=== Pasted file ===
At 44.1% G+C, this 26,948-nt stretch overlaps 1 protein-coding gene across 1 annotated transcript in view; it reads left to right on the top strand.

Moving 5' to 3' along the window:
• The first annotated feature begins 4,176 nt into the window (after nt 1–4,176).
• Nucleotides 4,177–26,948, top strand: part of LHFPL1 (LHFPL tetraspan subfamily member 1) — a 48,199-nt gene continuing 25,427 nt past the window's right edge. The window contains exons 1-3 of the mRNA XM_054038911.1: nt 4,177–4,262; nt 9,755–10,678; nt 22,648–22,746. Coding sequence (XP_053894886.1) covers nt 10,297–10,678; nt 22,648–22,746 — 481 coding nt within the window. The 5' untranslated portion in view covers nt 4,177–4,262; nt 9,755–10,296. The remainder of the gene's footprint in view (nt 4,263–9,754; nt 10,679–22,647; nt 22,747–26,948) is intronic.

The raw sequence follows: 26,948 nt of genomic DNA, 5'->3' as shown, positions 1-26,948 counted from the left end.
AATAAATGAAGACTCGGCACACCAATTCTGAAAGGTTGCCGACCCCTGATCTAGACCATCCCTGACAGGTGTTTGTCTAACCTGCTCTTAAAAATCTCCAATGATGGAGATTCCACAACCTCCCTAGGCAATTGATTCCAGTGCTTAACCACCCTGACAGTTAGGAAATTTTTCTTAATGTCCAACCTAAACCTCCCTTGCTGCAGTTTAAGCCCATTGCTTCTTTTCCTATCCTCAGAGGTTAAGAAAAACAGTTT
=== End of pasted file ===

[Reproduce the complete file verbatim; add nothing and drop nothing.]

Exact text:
At 44.1% G+C, this 26,948-nt stretch overlaps 1 protein-coding gene across 1 annotated transcript in view; it reads left to right on the top strand.

Moving 5' to 3' along the window:
• The first annotated feature begins 4,176 nt into the window (after nt 1–4,176).
• Nucleotides 4,177–26,948, top strand: part of LHFPL1 (LHFPL tetraspan subfamily member 1) — a 48,199-nt gene continuing 25,427 nt past the window's right edge. The window contains exons 1-3 of the mRNA XM_054038911.1: nt 4,177–4,262; nt 9,755–10,678; nt 22,648–22,746. Coding sequence (XP_053894886.1) covers nt 10,297–10,678; nt 22,648–22,746 — 481 coding nt within the window. The 5' untranslated portion in view covers nt 4,177–4,262; nt 9,755–10,296. The remainder of the gene's footprint in view (nt 4,263–9,754; nt 10,679–22,647; nt 22,747–26,948) is intronic.

The raw sequence follows: 26,948 nt of genomic DNA, 5'->3' as shown, positions 1-26,948 counted from the left end.
AATAAATGAAGACTCGGCACACCAATTCTGAAAGGTTGCCGACCCCTGATCTAGACCATCCCTGACAGGTGTTTGTCTAACCTGCTCTTAAAAATCTCCAATGATGGAGATTCCACAACCTCCCTAGGCAATTGATTCCAGTGCTTAACCACCCTGACAGTTAGGAAATTTTTCTTAATGTCCAACCTAAACCTCCCTTGCTGCAGTTTAAGCCCATTGCTTCTTTTCCTATCCTCAGAGGTTAAGAAAAACAGTTT